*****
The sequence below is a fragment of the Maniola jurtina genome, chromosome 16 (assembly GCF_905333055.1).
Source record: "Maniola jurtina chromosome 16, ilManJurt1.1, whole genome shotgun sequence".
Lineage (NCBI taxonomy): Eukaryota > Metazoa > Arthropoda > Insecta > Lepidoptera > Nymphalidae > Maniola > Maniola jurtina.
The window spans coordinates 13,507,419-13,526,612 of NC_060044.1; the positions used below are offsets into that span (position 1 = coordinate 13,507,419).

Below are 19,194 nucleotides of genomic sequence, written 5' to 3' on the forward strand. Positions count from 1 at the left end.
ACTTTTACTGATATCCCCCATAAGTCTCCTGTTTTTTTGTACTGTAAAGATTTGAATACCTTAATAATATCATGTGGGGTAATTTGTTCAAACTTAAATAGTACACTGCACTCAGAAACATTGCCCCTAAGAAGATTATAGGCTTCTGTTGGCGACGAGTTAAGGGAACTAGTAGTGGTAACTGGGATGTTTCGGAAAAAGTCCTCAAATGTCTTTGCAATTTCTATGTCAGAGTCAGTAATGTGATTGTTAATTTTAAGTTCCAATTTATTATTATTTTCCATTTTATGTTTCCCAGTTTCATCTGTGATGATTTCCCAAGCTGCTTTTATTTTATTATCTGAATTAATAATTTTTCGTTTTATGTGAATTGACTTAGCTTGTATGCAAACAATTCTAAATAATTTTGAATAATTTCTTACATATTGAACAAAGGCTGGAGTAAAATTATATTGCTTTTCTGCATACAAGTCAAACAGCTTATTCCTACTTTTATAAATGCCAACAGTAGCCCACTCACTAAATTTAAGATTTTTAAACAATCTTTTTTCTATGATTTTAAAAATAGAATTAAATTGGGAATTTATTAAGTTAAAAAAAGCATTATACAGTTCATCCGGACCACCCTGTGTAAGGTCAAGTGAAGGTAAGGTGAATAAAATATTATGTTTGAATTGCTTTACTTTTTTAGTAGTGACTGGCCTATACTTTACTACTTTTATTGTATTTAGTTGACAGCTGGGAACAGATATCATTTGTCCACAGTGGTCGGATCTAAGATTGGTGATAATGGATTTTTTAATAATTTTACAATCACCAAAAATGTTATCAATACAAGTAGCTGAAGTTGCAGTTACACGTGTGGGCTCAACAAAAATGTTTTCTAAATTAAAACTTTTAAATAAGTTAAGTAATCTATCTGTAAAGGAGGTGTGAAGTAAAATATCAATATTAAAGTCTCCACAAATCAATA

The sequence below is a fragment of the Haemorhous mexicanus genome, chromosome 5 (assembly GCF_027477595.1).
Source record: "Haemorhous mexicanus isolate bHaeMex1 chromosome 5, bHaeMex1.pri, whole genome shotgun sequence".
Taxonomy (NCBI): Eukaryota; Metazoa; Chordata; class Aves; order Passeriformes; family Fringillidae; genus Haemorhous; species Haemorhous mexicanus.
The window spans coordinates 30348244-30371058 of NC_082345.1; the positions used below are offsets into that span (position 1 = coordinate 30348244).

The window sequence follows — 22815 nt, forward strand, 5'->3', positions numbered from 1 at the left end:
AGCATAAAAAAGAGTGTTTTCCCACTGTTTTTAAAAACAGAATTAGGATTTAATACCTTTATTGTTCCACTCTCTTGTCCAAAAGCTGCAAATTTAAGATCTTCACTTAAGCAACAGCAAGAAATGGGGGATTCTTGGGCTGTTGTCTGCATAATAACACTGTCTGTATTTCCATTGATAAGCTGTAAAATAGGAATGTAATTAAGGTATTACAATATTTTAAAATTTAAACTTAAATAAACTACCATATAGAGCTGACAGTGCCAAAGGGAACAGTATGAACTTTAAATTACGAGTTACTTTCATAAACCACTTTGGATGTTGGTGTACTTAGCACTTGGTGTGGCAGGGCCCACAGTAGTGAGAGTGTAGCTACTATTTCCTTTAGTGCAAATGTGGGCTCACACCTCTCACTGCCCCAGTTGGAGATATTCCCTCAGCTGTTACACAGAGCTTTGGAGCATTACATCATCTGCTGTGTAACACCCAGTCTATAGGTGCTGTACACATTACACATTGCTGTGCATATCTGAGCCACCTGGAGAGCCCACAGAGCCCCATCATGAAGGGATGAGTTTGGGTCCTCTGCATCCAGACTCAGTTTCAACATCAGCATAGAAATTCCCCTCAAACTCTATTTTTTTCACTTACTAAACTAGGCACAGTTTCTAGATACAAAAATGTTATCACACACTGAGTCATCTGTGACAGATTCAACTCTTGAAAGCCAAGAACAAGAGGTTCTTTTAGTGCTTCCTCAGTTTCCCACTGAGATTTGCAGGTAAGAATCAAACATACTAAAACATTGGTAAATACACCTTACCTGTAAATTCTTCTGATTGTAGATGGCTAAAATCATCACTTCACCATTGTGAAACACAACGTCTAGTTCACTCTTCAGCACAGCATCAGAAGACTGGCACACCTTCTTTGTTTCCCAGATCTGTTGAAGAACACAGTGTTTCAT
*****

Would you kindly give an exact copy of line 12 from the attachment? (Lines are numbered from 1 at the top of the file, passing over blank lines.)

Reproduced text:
AGCATAAAAAAGAGTGTTTTCCCACTGTTTTTAAAAACAGAATTAGGATTTAATACCTTTATTGTTCCACTCTCTTGTCCAAAAGCTGCAAATTTAAGATCTTCACTTAAGCAACAGCAAGAAATGGGGGATTCTTGGGCTGTTGTCTGCATAATAACACTGTCTGTATTTCCATTGATAAGCTGTAAAATAGGAATGTAATTAAGGTATTACAATATTTTAAAATTTAAACTTAAATAAACTACCATATAGAGCTGACAGTGCCAAAGGGAACAGTATGAACTTTAAATTACGAGTTACTTTCATAAACCACTTTGGATGTTGGTGTACTTAGCACTTGGTGTGGCAGGGCCCACAGTAGTGAGAGTGTAGCTACTATTTCCTTTAGTGCAAATGTGGGCTCACACCTCTCACTGCCCCAGTTGGAGATATTCCCTCAGCTGTTACACAGAGCTTTGGAGCATTACATCATCTGCTGTGTAACACCCAGTCTATAGGTGCTGTACACATTACACATTGCTGTGCATATCTGAGCCACCTGGAGAGCCCACAGAGCCCCATCATGAAGGGATGAGTTTGGGTCCTCTGCATCCAGACTCAGTTTCAACATCAGCATAGAAATTCCCCTCAAACTCTATTTTTTTCACTTACTAAACTAGGCACAGTTTCTAGATACAAAAATGTTATCACACACTGAGTCATCTGTGACAGATTCAACTCTTGAAAGCCAAGAACAAGAGGTTCTTTTAGTGCTTCCTCAGTTTCCCACTGAGATTTGCAGGTAAGAATCAAACATACTAAAACATTGGTAAATACACCTTACCTGTAAATTCTTCTGATTGTAGATGGCTAAAATCATCACTTCACCATTGTGAAACACAACGTCTAGTTCACTCTTCAGCACAGCATCAGAAGACTGGCACACCTTCTTTGTTTCCCAGATCTGTTGAAGAACACAGTGTTTCAT